Thursday, April 01, 2010

Asinine Statement

Rarely have I had my disdain for 4th edition articulated half so well as by one Rick Moscatello who, in a recent issue of Knights of the Dinner Table, offered up a guest editorial attempting to defend 4th edition from all the "haters."  For those of you who didn't read the article let me provide you with some highlights.

"Granted, one can claim all the classes play more or less the same (a Mage can hold a sword as well as any Fighter), and balance is achieve by simply removing quite a bit from 3.5... Even if a Fighter is now pretty much the same thing as a Wizard, at least all players are always playing an even game." 

Why the hell would I want to play a game where all classes were the same?  How is that a selling point?  Is this where the pursuit of game balance has lead us?  If so get me off this train immediately! 

Maybe instead of focusing on balancing each class at each level designers should focus on balancing them over the life of the campaign.  Sure fighters might shine at low levels, while at higher levels Mages shine.  That's the way it used to be, and while it wasn't perfect, it worked a hell of a lot better than this sloppy mess that this guy is describing. 

I am all for game balance, but what this guy is talking about is simply asinine and, as he himself points out in the article, not D&D. 


Skeletor01 said...

1st let me say A-MEN!

2nd where do I get one of those shits! hahahaha

Labyrinthian said...

Skeletor - You can get it here!

Jeremy Murphy said...

Indeed - almost as asinine and ignorant as commenting on something you clearly don't comprehend. Perhaps you could lecture us on how ignorant theoretical physicists are next.

DeadGod said...

*shrug* I disagree with Moscatello. Your wizard has to spend some feats to use that sword. And even after that, the fighter is still going to wail on the wizard in a stand-up fight because the fighter is going to hit more often and harder.

The fighter plays completely different than the wizard.

But then, maybe I'm preaching to the wrong crowd here.


Well said!

Wait! Now I disagree...

Ah hell... I don't know.


Labyrinthian said...

Wickedmurph - Thanks for the Sarcasm. Perhaps it would have been a better use of your time to make a counter point rather than acting like an ass. While everyone is entitled to their own opinion please keep any and all douche comments to your own site.

DeadGod - Your opinion is completely valid. I too disagree with him, albeit for different reasons. Those who provide rational statements are never preaching to the wrong crowd here though douchebag arguments by 4th edition zealots (see above) certainly are.

Graham said...


First, re: the shirt. I don't know if you made it or someone else did, but whoever did must hate 3e, where a Wizard could pick up a level of Rogue to get Sneak Attack, and 1e/2e, where you could have a multiclassed elf mage/thief who could backstab.

In 4e, as in 3e, a Wizard can hold and swing a sword just fine, but they are far worse at using it than any Fighter, as they are not proficient. As in 3e, they can take a feat and become proficient. Or if they are a 4e eladrin they are automatically proficient with longswords, just like a 3e elf.

Just saying, it's not like it's anything new to D&D to have a Wizard who can backstab or use a longsword. In fact, both of these situations are no easier to bring about in 4e than they were in 3e. (Actually, they're probably harder to bring about, since multiclassing doesn't give weapon proficiencies in 4e, but that's beside the point.)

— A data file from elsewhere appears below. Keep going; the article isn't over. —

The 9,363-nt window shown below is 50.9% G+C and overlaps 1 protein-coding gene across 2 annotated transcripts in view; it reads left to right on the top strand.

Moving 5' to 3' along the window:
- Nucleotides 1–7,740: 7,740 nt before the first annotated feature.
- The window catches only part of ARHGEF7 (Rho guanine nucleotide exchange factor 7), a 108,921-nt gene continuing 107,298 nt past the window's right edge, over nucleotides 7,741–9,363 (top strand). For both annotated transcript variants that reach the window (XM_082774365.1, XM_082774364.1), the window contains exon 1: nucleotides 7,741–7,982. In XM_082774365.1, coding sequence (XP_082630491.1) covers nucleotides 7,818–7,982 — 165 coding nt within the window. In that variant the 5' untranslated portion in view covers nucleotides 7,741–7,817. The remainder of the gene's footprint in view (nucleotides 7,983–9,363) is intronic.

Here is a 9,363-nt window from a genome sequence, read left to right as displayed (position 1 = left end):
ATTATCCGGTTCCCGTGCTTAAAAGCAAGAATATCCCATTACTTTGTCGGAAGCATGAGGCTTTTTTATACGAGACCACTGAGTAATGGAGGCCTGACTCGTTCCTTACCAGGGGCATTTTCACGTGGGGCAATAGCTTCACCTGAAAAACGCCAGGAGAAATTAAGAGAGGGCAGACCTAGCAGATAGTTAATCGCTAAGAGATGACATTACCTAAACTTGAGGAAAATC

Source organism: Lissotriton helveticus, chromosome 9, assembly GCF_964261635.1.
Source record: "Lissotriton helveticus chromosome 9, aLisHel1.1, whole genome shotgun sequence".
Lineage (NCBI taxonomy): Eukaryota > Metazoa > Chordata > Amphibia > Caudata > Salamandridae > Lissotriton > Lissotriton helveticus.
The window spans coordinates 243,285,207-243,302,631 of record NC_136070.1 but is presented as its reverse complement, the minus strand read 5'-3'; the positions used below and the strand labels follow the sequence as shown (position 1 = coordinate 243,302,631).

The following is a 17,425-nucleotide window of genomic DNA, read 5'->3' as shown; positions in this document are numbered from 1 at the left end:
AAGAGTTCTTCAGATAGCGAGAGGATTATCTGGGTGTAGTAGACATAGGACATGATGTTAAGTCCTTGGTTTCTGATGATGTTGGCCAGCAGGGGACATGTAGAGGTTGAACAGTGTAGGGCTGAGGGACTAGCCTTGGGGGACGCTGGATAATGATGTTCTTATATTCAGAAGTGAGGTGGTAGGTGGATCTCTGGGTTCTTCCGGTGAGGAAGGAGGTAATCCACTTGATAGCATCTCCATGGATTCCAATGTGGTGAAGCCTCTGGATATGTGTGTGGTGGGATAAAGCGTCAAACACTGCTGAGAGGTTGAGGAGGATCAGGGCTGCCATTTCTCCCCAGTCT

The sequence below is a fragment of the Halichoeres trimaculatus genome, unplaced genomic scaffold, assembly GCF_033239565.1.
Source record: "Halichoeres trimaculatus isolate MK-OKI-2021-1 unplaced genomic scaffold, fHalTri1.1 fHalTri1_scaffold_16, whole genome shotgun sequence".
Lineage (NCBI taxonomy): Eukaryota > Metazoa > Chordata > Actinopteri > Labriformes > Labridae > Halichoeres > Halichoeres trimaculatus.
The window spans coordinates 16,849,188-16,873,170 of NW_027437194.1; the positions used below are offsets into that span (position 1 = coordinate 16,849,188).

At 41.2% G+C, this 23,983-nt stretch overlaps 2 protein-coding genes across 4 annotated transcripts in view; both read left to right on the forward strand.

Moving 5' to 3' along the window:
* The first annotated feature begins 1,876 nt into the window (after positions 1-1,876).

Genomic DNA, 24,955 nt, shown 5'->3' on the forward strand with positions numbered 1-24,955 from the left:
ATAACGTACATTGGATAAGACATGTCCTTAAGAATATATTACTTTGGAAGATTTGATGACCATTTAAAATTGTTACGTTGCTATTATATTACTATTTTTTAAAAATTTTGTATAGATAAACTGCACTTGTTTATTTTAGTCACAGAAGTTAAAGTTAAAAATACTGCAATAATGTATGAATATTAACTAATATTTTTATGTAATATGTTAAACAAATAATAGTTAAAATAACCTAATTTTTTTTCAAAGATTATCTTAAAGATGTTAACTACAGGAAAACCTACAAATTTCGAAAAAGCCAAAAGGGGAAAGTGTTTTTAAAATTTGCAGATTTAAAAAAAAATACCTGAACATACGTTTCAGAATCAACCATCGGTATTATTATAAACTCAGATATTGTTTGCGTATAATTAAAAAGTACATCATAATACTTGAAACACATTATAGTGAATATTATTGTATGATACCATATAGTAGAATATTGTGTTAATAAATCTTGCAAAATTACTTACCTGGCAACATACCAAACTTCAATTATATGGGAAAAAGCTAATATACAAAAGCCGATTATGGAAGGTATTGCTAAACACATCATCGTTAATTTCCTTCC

I've got to go with DeadGod on this one. The person who wrote the original editorial either didn't know what they were saying, or didn't communicate it well.

When building a character, yes, it will be a very similar process for every class. Fighter, Wizard, whatever, you pick race, class, stats, skills, feats, powers, and equipment, all in a very similar manner.

As for why this is a selling point, it allows newer players to try new classes without having to learn a completely new ruleset. (I know one player I had, upon trying her first 3e caster, had a heck of a time getting used to spell selection, vancian magic, and that she rolled for some of her spells, and didn't roll for others. It turned her off of casters for some time.)

In play, however, the classes play very differently from each other, with the exception of the same things that were the same between classes in previous editions (HP, AC, etc), plus the time when powers recharge between encounters (daily, encounter).

The one change that I can say actually brought them closer in play is that Wizards get to roll for their powers now, as attacks against Ref/Fort/Will defenses, instead of Ref/Fort/Will saves. (Mathematically equivalent, but increases mechanical consistency and lets the player feel as though they have more influence over their own spells.)

Honestly, I don't expect everyone to like 4e. I do, you obviously don't, and that's fine. It is different from older versions, after all, and not everyone will like that.

But this editorial? I'm sorry, but if the rest is like the part you quoted, he obviously doesn't know the game he's trying to defend.

As an alternative to having some guy (whose name I don't recognise) support your dislike of 4e through not knowing what he's talking about, I would like to make you an offer.

If you would like answers to some of the questions you obviously have about the new edition of the game (I say obviously, because you explicitly/implicitly asked a few of them in this post), I'd be glad to have a frank, open conversation with you about them. I am a sane, non-zealot fan of D&D 4e, and I'd like to think that I can explain whatever you might be curious about, from design decisions to why we like the game in general.

I'll watch these comments for a while, if you want to ask me things here, or feel free to email me. My email address is:

Again, I have nothing against people who dislike 4e. But I'd rather have them dislike it for valid reasons (and there are valid reasons to not like 4e), rather than based on the uninformed ramblings of a bad editorial.

Anonymous said...

"balancing them over the life of the campaign."